There was a time in the evolution of humans when a powerful sense of smell was an important survival skill. Early humans depended on their sense of smell to warn them of danger from a predator or to lead them to food.

For modern humans, the sense of smell is underused, underdeveloped, and underappreciated. Our modern world is relatively sterile and free of odor compared with the old world. That may be why our sense of smell starts to fall off a cliff after age 60. But some very important research suggests that stimulating your sense of smell may be important for mind health.

Smell and the brain

In August 2023, a study published in the journal Frontiers in Neuroscience demonstrated a strong association between exposure to new odors and improved memory. The researchers call this type of exposure olfactory enrichment. The word olfactory comes from the Latin word for smell, olfacere. The nerve that carries smell from the nose to the brain is called the olfactory nerve.

In the study, researchers from the University of California Irvine’s Center for the Neurobiology of Learning and Memory randomly exposed 43 men and women between the ages of 60 to 85 to two hours of aroma from different essential oils while sleeping (olfactory enrichment) or to an odorless vaporizer (the control group). None of the people in the study had problems with their memory or thinking (cognitive skills).

A battery of memory and cognitive tests and MRI brain imaging were done at the start of the study and six months later at the end of the study.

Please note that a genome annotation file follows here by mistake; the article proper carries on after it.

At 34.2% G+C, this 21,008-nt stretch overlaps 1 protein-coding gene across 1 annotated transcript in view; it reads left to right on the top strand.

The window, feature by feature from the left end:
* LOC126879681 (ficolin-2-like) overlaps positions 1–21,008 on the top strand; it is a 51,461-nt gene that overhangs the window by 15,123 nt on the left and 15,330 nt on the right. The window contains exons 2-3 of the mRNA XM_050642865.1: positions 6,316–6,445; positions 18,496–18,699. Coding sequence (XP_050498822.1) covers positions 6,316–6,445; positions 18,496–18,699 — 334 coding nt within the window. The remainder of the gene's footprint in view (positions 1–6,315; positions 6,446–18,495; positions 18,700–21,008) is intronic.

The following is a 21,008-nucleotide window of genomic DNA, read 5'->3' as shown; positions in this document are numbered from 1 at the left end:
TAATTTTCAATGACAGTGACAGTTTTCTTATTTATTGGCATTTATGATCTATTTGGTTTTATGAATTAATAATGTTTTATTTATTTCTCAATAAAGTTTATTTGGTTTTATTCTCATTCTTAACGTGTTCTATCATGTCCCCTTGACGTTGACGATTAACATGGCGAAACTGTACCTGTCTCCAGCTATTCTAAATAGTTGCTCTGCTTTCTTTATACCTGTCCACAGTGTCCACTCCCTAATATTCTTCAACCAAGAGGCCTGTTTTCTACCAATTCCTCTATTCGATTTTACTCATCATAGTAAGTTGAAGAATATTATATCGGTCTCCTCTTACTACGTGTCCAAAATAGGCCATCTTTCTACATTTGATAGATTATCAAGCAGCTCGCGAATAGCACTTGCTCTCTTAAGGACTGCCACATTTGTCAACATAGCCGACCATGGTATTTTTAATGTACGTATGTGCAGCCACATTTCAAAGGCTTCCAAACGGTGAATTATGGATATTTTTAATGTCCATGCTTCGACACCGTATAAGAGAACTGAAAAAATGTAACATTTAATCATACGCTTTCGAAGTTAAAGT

The results were mind boggling. The olfactory-enrichment group improved their memory and cognitive skills by 226 percent, while the control group’s scores remained unchanged. The olfactory enriched group also had significantly increased activity in memory and learning areas of the brain called the limbic system seen on brain imaging.

The new study builds on a growing body of evidence that shows how closely the sense of smell is linked to thinking and memory. A 2013 study found that olfactory enrichment improved verbal fluency in Parkinson’s disease. A 2018 study found it improved puzzle solving (Sudoku), verbal function, and decreased symptoms of depression. In 2021, three to six months of olfactory stimulation improved cognitive abilities in people with early dementia.

How does smell stimulate the brain?

Have you ever noticed that a certain smell triggers a strong memory, like the smell of baking bread taking you back to a childhood memory of your grandmother’s kitchen? The reason is that the olfactory nerve is the only sensory nerve that goes directly to your brain’s limbic system, where memories are made and stored.

The connection between the nose and the memory centers of the brain is like a two-lane highway. Smells trigger memories going one way, while on the other side of the highway, memory loss may reduce the sense of smell from your nose. In fact, loss of smell is a strong predictor of age-related memory loss, minimal cognitive impairment, and dementia. It may also be the first sign of Parkinson’s disease and has been linked to brain disorders including schizophrenia, multiple sclerosis, and brain tumors.

When your limbic system is exposed to strong or new odors, your brain cells make new connections to recognize and save those smells in your memory bank. This process is called brain plasticity or connectivity. Think of these connections as accessory roads around highways. Connectivity builds new areas of active brain tissue. These connections can be used for increasing your sense of smell, but also for increasing your cognitive abilities, memory, learning ability, and speed of thought.

The sommelier experience